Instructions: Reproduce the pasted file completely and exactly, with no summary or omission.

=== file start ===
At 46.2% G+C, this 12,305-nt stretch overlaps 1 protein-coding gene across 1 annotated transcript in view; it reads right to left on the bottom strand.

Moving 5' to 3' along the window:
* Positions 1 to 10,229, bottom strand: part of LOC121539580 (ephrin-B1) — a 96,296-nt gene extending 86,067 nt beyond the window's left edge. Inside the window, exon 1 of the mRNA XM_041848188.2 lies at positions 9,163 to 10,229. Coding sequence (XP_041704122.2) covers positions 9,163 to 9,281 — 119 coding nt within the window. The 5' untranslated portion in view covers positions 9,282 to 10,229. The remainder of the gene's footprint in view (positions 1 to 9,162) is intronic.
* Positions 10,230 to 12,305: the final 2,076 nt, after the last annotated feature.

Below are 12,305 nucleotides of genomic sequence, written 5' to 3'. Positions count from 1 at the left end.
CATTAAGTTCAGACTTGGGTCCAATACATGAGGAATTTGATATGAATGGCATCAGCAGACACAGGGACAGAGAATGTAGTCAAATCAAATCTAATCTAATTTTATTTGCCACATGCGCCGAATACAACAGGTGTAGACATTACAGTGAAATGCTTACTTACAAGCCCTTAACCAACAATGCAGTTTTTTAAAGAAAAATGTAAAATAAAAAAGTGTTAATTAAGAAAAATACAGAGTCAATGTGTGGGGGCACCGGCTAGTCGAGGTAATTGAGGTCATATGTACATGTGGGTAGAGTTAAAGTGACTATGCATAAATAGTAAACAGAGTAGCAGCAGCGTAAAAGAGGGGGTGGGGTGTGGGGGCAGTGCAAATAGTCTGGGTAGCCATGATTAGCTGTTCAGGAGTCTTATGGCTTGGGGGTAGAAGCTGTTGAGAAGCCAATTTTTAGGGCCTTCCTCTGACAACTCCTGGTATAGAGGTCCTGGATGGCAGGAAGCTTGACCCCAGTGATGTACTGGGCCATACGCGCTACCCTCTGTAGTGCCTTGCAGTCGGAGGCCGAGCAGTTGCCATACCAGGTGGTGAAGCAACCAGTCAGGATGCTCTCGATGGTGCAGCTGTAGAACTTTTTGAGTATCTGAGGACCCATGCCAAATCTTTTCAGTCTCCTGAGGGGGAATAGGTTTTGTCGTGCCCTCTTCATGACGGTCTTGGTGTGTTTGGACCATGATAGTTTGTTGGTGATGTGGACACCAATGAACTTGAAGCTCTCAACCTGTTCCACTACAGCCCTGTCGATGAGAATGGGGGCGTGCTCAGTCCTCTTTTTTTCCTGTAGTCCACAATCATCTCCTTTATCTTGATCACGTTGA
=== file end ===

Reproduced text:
At 46.2% G+C, this 12,305-nt stretch overlaps 1 protein-coding gene across 1 annotated transcript in view; it reads right to left on the bottom strand.

Moving 5' to 3' along the window:
* Positions 1 to 10,229, bottom strand: part of LOC121539580 (ephrin-B1) — a 96,296-nt gene extending 86,067 nt beyond the window's left edge. Inside the window, exon 1 of the mRNA XM_041848188.2 lies at positions 9,163 to 10,229. Coding sequence (XP_041704122.2) covers positions 9,163 to 9,281 — 119 coding nt within the window. The 5' untranslated portion in view covers positions 9,282 to 10,229. The remainder of the gene's footprint in view (positions 1 to 9,162) is intronic.
* Positions 10,230 to 12,305: the final 2,076 nt, after the last annotated feature.

Below are 12,305 nucleotides of genomic sequence, written 5' to 3'. Positions count from 1 at the left end.
CATTAAGTTCAGACTTGGGTCCAATACATGAGGAATTTGATATGAATGGCATCAGCAGACACAGGGACAGAGAATGTAGTCAAATCAAATCTAATCTAATTTTATTTGCCACATGCGCCGAATACAACAGGTGTAGACATTACAGTGAAATGCTTACTTACAAGCCCTTAACCAACAATGCAGTTTTTTAAAGAAAAATGTAAAATAAAAAAGTGTTAATTAAGAAAAATACAGAGTCAATGTGTGGGGGCACCGGCTAGTCGAGGTAATTGAGGTCATATGTACATGTGGGTAGAGTTAAAGTGACTATGCATAAATAGTAAACAGAGTAGCAGCAGCGTAAAAGAGGGGGTGGGGTGTGGGGGCAGTGCAAATAGTCTGGGTAGCCATGATTAGCTGTTCAGGAGTCTTATGGCTTGGGGGTAGAAGCTGTTGAGAAGCCAATTTTTAGGGCCTTCCTCTGACAACTCCTGGTATAGAGGTCCTGGATGGCAGGAAGCTTGACCCCAGTGATGTACTGGGCCATACGCGCTACCCTCTGTAGTGCCTTGCAGTCGGAGGCCGAGCAGTTGCCATACCAGGTGGTGAAGCAACCAGTCAGGATGCTCTCGATGGTGCAGCTGTAGAACTTTTTGAGTATCTGAGGACCCATGCCAAATCTTTTCAGTCTCCTGAGGGGGAATAGGTTTTGTCGTGCCCTCTTCATGACGGTCTTGGTGTGTTTGGACCATGATAGTTTGTTGGTGATGTGGACACCAATGAACTTGAAGCTCTCAACCTGTTCCACTACAGCCCTGTCGATGAGAATGGGGGCGTGCTCAGTCCTCTTTTTTTCCTGTAGTCCACAATCATCTCCTTTATCTTGATCACGTTGA